Antisec breached Stratfor’s networks several weeks ago, according to sources within the group that attacked the firm. On Saturday, Antisec began posting credit card details of a few Stratfor customers on Internet Relay Chat. But that’s just the start of a much larger data dump, the group claims. Anonymous is planning to release much more information—up to 200GB worth, in parts throughout the week leading up to New Year’s Eve. That trove allegedly includes 860,000 usernames, e-mails, and md5-hashed passwords; data from 75,000 credit cards, including security codes used for no-card-present transactions; and over 2.5 million Stratfor e-mails, internal Stratfor documents from the company’s intranet, and support tickets from it.stratfor.com.
According to Antisec, Stratfor was using the e-commerce suite Ubercart to handle customer information. The software has built-in encryption, but Stratfor apparently used custom modules that stored customer data in cleartext. Additionally, Stratfor appears to have stored the card security code of its customers, a practice generally prohibited by credit card companies.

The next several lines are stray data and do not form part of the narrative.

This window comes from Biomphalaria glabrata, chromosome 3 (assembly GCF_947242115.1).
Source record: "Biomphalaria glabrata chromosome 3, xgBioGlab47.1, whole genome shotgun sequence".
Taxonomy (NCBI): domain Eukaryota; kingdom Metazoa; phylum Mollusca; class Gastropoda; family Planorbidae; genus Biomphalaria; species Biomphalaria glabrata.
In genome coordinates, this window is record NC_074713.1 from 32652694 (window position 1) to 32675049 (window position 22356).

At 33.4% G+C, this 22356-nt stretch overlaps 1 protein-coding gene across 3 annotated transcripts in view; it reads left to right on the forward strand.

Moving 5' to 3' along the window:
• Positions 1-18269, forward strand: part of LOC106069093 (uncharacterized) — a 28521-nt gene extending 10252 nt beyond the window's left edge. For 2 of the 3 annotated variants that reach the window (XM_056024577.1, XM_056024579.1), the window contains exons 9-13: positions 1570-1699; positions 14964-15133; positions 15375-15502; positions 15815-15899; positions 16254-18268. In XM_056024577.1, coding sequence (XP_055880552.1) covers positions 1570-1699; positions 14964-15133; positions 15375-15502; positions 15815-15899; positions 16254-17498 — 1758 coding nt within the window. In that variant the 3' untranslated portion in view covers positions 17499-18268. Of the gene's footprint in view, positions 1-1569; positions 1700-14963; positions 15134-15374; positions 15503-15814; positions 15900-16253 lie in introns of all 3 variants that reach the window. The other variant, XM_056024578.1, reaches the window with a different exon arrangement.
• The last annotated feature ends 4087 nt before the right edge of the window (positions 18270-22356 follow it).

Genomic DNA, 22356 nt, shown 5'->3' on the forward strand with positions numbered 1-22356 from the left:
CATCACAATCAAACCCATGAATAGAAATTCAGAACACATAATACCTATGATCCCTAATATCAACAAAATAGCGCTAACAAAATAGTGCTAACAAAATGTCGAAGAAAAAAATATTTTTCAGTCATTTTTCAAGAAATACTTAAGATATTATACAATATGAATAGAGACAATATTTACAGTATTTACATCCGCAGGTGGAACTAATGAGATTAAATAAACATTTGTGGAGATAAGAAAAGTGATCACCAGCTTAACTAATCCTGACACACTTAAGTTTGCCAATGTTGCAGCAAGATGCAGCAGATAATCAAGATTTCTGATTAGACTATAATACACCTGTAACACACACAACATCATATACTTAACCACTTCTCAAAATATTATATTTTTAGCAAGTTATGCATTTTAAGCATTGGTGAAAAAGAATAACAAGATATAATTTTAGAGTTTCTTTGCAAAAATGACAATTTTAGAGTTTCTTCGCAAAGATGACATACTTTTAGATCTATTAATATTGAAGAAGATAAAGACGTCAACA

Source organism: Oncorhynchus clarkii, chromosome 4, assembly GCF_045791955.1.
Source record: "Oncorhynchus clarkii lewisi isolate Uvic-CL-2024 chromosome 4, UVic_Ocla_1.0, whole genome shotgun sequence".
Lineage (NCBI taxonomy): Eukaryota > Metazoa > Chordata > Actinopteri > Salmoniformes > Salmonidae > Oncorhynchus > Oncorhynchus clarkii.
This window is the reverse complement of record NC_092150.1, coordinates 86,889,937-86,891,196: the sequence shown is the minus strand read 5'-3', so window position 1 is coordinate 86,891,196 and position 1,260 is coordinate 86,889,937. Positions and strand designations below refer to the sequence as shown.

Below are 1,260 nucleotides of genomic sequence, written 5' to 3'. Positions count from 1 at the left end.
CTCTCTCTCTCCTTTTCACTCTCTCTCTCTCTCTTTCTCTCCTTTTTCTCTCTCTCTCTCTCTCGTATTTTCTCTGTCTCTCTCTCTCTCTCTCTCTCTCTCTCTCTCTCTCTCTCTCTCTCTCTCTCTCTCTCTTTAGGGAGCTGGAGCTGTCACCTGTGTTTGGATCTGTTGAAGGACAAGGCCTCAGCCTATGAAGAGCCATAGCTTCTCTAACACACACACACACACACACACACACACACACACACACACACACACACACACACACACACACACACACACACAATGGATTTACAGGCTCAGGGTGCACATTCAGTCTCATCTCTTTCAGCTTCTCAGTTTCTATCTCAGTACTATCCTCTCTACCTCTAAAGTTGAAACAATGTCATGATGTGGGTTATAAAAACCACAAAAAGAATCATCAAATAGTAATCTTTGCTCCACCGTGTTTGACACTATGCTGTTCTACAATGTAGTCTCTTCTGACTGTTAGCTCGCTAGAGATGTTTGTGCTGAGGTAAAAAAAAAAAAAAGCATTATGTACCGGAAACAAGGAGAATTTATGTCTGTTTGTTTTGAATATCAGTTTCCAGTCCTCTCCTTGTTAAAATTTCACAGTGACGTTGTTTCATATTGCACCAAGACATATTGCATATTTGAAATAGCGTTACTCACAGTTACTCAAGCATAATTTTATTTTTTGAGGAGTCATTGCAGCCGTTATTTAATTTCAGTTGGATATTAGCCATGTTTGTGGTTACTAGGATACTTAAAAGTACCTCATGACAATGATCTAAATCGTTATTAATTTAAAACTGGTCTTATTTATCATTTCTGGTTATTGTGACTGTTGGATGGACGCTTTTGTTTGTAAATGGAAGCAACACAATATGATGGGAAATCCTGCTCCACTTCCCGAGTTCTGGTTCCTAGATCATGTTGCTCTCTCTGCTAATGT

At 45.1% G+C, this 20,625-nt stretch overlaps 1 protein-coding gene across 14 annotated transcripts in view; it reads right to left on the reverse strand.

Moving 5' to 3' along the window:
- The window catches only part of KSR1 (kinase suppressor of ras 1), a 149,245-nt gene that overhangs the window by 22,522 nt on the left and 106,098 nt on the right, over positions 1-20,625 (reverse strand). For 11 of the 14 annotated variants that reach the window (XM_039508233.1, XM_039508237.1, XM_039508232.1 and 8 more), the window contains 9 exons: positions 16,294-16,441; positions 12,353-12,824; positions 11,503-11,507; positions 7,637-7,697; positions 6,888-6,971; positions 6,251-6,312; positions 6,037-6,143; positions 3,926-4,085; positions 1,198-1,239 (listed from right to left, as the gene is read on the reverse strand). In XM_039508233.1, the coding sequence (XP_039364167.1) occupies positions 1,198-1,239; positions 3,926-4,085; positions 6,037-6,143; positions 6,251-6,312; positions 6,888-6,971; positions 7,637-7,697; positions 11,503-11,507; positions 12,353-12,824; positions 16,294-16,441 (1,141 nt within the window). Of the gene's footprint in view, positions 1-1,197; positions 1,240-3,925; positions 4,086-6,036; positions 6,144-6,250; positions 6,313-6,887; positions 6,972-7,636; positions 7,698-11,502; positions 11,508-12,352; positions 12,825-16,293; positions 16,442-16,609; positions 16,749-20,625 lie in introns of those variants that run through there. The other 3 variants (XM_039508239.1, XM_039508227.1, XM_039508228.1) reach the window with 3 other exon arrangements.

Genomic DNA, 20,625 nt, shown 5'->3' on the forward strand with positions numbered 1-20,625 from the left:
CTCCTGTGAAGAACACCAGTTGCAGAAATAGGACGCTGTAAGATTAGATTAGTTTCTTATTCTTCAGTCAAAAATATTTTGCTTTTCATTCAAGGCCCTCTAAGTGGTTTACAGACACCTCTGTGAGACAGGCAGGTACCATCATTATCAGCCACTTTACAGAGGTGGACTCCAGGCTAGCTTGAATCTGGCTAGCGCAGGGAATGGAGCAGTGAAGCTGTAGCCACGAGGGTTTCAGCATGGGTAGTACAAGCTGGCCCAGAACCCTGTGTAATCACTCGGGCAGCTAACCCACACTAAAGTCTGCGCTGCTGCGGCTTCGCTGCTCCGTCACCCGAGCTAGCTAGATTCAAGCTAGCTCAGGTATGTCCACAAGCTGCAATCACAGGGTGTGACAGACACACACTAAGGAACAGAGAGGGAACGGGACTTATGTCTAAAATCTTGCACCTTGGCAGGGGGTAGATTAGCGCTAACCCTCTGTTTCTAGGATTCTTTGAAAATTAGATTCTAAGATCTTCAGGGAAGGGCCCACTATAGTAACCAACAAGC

So they stored the security code, stored the entire unencrypted credit card number, used plain-jane md5-hashed passwords, and left everything wide open, and disabled what security features were built-in to the software they were using.
Very Bad Practice.
One thing I really enjoy about computer sercurity is learning from other peoples’ mistakes.
While the scale of this particular ring may be significant, the methods used by the attackers were hardly sophisticated. According to the indictment, the systems attacked were discovered through a targeted port scan of blocks of IP addresses to detect systems with a specific type of remote desktop access software running on them. The software provided a ready-made back door for the hackers to gain entry to the POS systems. The PCI Security Standards Council, which governs credit card and debit card payment systems security, requires two-factor authentication for remote access to POS systems—something the applications used by these retailers clearly didn’t have.
“With PCI compliance, those apps shouldn’t be on those systems,” said Konrad Fellmann, audit and compliance manager for SecureState, an IT security firm with a practice in retail security auditing, in an interview with Ars. But small retailers who don’t store credit card data are not required to have the same level of auditing as larger companies, Fellmann said.
It’s hard to believe a corporation as large as Subway put so little effort into PCI compliance, but this could have easily been discovered with an external scan, log monitoring, in-scope review, systems change monitoring, malware scanning, and so on and so forth.
So will Subway now have to post the Black Mark of Shame in every franchise?
Pretty embarrassing for Oracle and MySQL: